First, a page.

For those interested, that means the Ark was similar in size to the Royal Navy's new type 45 destroyer. Remind me to ask my seafaring younger brother if he thinks you can fit two of every kind of animal in one of those, along with food for all of them and Noah's family with their food and possessions on top of that.
Three decks give you 15 feet for each deck. Male Giraffe's grow to 18ft tall. Male elephants can grow to 11ft tall. Clearly Noah could have built the decks different heights, but it seems strange that God, whilst giving out specific measurements, forgot to give Noah the internal dimensions of the Ark, don't you think? Why? How come God didn't think it important to tell Noah what animals he would have to prepare and account for with the Ark?
Being hugely, massively, uncharacteristically generous to the Bible and assuming the Ark to be a completely unseaworthy rectangle, the volume of it would be 1,518,750 cubic feet. There are approximately 1,589,361 known animal and plant species. The probable number of all species falls somewhere between 2 and 50 million! You do the math. Sure, most of those species are insect and smaller as well as microscopic forms of life, but let's take into account the fact that food was needed for all the animals. One Hippo can eat up to 100lbs of vegetation in a single night. And did they keep prey animals on the Ark for those animals that won't eat carrion? And where did they keep the carrion for all those animals that would eat it? And the freshwater for everything was stored where?
And all of this fits into a ship no bigger than a modern (albeit large for its class) destroyer?
Unless the Bible forgets to mention that the Ark is in fact a TARDIS.
So, God tells Noah that he is going to bring flood waters onto the earth. These waters are going to destroy everything that draws breath. Everything will perish. (GEN 6:17) Luckily for Noah though, God establishes a covenant with him and he can go in the Ark with his wife, his sons and their wives. No mention of whether or not his grandchildren can go on board, or even if he has any yet. He is to bring two of every living creature, one male and one female to keep them alive.
Two of every living creature.
Now, the distance from the north western tip of the Persian Gulf, where the Garden of Eden may have been according to Christians, to the north western edge of Australia is approximately 5,679 miles. Almost all of that trip is through the Indian Ocean. How did Noah collect two Koalas from the southern and eastern coastal areas of Australia, another 2,300 miles away across some of the most inhospitable land in the world? In 2348 BC (The Wife and I did the math for this and found the date we arrived at tallied with the year Christians think the flood occurred).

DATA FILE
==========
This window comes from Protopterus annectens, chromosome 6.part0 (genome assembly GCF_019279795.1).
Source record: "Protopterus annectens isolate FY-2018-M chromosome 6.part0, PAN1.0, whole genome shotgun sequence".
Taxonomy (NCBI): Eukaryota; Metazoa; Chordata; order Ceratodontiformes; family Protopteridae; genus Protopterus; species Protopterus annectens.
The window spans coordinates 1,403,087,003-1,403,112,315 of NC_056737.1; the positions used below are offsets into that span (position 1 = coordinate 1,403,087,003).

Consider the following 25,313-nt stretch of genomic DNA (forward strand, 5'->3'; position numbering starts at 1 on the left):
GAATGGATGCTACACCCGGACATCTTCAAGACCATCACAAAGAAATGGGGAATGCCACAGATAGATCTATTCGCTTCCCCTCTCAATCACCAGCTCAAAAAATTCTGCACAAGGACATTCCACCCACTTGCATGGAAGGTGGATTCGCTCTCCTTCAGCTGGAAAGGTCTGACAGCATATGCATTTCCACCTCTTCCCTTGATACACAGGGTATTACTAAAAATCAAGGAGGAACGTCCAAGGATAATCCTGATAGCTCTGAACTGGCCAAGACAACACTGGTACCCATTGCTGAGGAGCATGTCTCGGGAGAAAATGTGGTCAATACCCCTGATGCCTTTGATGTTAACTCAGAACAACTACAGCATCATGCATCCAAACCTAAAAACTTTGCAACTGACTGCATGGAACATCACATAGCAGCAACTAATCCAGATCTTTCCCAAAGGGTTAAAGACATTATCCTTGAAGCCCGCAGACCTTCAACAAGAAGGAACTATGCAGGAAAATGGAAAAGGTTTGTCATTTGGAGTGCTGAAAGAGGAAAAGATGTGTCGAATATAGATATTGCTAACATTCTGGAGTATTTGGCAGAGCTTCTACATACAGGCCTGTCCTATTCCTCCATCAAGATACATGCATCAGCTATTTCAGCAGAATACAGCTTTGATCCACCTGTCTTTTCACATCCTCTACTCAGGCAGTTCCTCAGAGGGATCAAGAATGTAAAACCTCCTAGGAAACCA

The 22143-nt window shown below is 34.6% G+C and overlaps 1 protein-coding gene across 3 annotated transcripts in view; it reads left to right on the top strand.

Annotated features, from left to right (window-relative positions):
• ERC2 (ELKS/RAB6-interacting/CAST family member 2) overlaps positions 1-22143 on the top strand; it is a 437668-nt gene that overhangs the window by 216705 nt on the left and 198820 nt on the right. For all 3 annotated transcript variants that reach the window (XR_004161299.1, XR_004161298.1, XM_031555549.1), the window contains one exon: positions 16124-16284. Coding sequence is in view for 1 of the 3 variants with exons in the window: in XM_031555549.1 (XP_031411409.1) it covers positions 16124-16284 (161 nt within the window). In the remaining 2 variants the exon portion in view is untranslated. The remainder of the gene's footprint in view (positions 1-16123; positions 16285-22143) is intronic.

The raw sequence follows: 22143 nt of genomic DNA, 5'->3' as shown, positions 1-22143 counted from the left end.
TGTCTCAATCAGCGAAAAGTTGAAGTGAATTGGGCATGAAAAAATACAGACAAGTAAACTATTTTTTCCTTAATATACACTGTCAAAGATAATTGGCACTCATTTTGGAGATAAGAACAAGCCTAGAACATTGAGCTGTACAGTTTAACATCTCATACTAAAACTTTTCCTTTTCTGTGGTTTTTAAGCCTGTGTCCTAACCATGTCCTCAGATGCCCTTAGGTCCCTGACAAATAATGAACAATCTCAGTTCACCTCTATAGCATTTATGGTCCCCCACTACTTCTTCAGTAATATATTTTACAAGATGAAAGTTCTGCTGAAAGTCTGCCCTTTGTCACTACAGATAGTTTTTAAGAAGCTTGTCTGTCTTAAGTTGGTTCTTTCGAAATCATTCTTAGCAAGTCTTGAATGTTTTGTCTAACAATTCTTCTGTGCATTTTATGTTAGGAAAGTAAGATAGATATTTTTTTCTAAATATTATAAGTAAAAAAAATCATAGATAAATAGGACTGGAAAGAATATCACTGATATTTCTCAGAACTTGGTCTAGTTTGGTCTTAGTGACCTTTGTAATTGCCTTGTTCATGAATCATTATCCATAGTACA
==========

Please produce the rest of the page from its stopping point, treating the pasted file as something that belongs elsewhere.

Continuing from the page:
This I really want to see literalists explain.
But why stop there? Anyone else have another example of animals even further away? The Marine Iguana is found only on the Galápagos Islands, some 9,116 miles away from the alleged location of the Garden of Eden, across the Pacific Ocean. Literalists have to explain how a maximum of 8 people collected two of every living creature from all over the world and transported them back to the Ark, nevermind explain how all of these things fitted on the bloody boat and then lived on it for a lengthy time. How did Noah know where the animals were? How did he know he even had to go to the Galápagos Islands to find Marine Iguanas?
Oh wait, it says that the creatures will come to Noah. Yet another one of those strange out of place "this really looks like an addition from another version or by another author" pieces of text. Verse 19 has God telling Noah to, "bring into the ark two of all living creatures, male and female to keep them alive with you". Verse 20 then says, "Two of every kind of bird, of every kind of animal and of every creature that moves along the ground will come to you to be kept alive." Sound a little disjointed and repetitive to you? Sounds a little contradictory to, don't you think?
And what about the things that swim in the sea? Or in the freshwater systems of the world's continents? And what about all the plant life, vegetation and crops? Insects? Bacteria? Viruses? Did they really save at least one of every piece of fauna on the planet?
How the chuff did Noah know about species of animal or plant life that we still don't know about today? He did save examples of all living things after all.
Finally, in verse 21, God tells Noah that he also has to take every kind of food that is to be eaten and store it away as food for himself and for the animals. No mention of what the family are to eat. And in verse 22, we learn that Noah does everything he is told to. And the snivelling coward never once thinks to mention to his friends and their families that global genocide is imminent. Never once brings up the morality of what God is about to do. Don't tell me Noah was a blameless man. He will soon have the death of almost everything on his hands. He stood by and did nothing but save himself.
Where would we be without Biblical morality?
Literalists, you really have your work cut out for you on this one.